The technologies for creating right-to-left RTL text have evolved in the past five years. The easiest option is to create or import Unicode text and post it online. The text will be correctly positioned in most cases.
The Unicode specification includes a directionaly specification for each character depending on its script. Many including Latin A,B,C, etc are encoded as LTR (left to right), but characters from RTL scripts such as Arabic, Hebrew and others are encoded as being RTL.
That means if you activate a Unicode compliant keyboard, then the direction will be automatically changed for characters in an RTL language. The same is true when inserting characters via entity code.
See the following pages for examples and information.
The easiest way to input right to left text is to use an Arabic or Hebrew keyboard for Windows or Mac and type the text into a text or HTML document. The text will be typed in right to left. If you switch back to English, then text will return to left to right input. By switching keyboards, you can mix languages.
Many punctuation symbols such as the period, parentheses and others are actually "directionless" meaning their positioning may be LTR or RTL depending on what the directionality of adjacent characters are. This can cause unusual effects such as inside out-parentheses unless precautions are taken.
<p lang="he">(אבג)</p> vs.
3 Hebrew letters (אבג) - aleph, beth, gimmel
<p>3 Hebrew letters (<b lang="he" class="red">אבג</b>) -<b> aleph, beth, gimmel </b></p>
There are several methods to mark a document or passage as dir="rtl" or dir="ltr".
Note that unlike align="right", the punctuation will also relocated. For instance sentence periods appear towards the "begining" or the left edge of a line and bullet points are alinged to the right.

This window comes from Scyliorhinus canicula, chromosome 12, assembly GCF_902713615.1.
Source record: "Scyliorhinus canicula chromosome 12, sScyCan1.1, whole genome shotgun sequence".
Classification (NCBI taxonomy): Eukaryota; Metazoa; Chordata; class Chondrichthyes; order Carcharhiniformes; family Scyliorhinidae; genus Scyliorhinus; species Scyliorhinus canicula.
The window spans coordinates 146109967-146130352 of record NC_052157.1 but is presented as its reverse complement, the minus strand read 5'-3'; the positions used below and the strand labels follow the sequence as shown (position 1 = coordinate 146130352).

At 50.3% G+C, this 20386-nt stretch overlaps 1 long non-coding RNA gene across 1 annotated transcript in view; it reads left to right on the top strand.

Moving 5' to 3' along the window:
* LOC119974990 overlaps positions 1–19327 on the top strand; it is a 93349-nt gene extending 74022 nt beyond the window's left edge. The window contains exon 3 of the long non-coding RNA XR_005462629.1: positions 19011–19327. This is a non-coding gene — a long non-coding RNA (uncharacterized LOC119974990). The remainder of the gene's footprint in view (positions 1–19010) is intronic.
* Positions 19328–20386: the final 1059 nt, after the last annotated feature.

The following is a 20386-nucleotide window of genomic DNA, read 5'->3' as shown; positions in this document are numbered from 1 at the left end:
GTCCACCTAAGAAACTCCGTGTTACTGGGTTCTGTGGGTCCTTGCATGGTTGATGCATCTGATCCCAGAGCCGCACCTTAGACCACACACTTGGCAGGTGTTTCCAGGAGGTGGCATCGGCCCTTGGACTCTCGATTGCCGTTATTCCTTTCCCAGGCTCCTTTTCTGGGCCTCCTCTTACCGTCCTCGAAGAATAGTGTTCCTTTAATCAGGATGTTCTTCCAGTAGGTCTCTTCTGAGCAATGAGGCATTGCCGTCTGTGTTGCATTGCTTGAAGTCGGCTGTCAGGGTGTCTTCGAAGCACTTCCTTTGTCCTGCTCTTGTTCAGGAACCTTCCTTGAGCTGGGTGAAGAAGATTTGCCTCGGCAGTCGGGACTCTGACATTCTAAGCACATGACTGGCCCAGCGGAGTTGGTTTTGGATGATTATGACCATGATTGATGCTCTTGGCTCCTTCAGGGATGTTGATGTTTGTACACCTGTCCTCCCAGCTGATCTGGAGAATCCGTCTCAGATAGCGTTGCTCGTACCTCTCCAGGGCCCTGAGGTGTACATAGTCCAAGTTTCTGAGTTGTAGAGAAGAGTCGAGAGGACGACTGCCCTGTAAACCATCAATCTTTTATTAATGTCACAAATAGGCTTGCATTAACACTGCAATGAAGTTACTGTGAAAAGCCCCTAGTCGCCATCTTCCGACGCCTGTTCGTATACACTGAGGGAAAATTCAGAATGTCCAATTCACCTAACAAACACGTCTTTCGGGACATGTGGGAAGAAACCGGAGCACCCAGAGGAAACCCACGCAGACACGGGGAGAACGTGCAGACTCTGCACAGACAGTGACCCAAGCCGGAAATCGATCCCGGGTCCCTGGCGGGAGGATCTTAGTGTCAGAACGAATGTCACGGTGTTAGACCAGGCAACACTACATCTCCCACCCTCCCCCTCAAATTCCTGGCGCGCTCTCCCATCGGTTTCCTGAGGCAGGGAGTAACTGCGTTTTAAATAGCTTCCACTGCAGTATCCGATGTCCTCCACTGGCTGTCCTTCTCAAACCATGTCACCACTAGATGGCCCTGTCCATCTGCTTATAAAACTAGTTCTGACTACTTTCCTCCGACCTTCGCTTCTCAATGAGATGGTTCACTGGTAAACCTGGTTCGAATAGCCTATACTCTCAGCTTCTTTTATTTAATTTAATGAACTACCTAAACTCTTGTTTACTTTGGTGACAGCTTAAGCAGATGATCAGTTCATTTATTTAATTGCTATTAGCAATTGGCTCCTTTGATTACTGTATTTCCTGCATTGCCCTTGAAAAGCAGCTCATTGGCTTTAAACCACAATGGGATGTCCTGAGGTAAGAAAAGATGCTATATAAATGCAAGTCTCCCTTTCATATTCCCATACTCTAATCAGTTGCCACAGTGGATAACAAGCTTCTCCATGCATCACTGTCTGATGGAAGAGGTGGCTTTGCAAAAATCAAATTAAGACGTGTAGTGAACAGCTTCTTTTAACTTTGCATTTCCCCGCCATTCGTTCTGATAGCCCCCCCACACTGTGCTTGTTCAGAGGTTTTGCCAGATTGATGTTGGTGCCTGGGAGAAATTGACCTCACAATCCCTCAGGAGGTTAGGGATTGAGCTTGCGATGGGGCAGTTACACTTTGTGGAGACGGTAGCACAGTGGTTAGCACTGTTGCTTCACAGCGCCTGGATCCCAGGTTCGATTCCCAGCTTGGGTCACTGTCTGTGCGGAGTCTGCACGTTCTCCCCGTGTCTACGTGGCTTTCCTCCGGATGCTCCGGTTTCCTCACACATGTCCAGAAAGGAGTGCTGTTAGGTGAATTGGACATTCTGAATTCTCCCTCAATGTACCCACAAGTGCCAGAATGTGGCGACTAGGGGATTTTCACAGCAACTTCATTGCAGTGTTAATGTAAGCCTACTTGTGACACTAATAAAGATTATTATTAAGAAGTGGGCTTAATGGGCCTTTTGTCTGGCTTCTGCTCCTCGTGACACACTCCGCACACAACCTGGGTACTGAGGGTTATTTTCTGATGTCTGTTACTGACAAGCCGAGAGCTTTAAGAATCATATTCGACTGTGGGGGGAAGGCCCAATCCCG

Use the code <html dir="rtl" lang=""> to ensure that all paragraphs and headers are right aligned and that the page language is set to either Hebrew (he) or Arabic (ar).
Use the code <html dir="ltr" lang=""> to signify that a page has left-to-right alignment. This could be important if your site is multilingual or a large segment of readers from the Middle East.
Use this syntax to declare an "rtl" document and page language. Note that this statement also declares the language as Arabic (ar).
<html xmlns="http://www.w3.org/1999/xhtml" dir="rtl" xml:lang="ar" lang="ar">
The dir="rtl" attribute can be added to DIV's, P's headers and other tags to set alignment for those areas in the text.
Sample HTML - <p lang="ar" dir="rtl">...</p>
Use the CSS property direction: rtl for right to left text or direction: ltr for left to right text. Note that this option also places the punctuation to the left of the text.
<div style="direction: rtl" >
<p>Look for me WAAAAAY on the right!!!</p>
Look for me WAAAAY on the right!!!!
If you wish to insert an Arabic or Hebrew word in an English document, you can use the <bdo dir="rtl"> to temporarily override the left-to-right direction of text as needed.
Should see olleh if <bdo> is working.
If you are developing a Hebrew or Arabic Web site, you can use <bdo dir="ltr">English Text Here</bdo> to insert English left-to-right text.
These Web sites provide additional information on developing Right-to-Left Pages.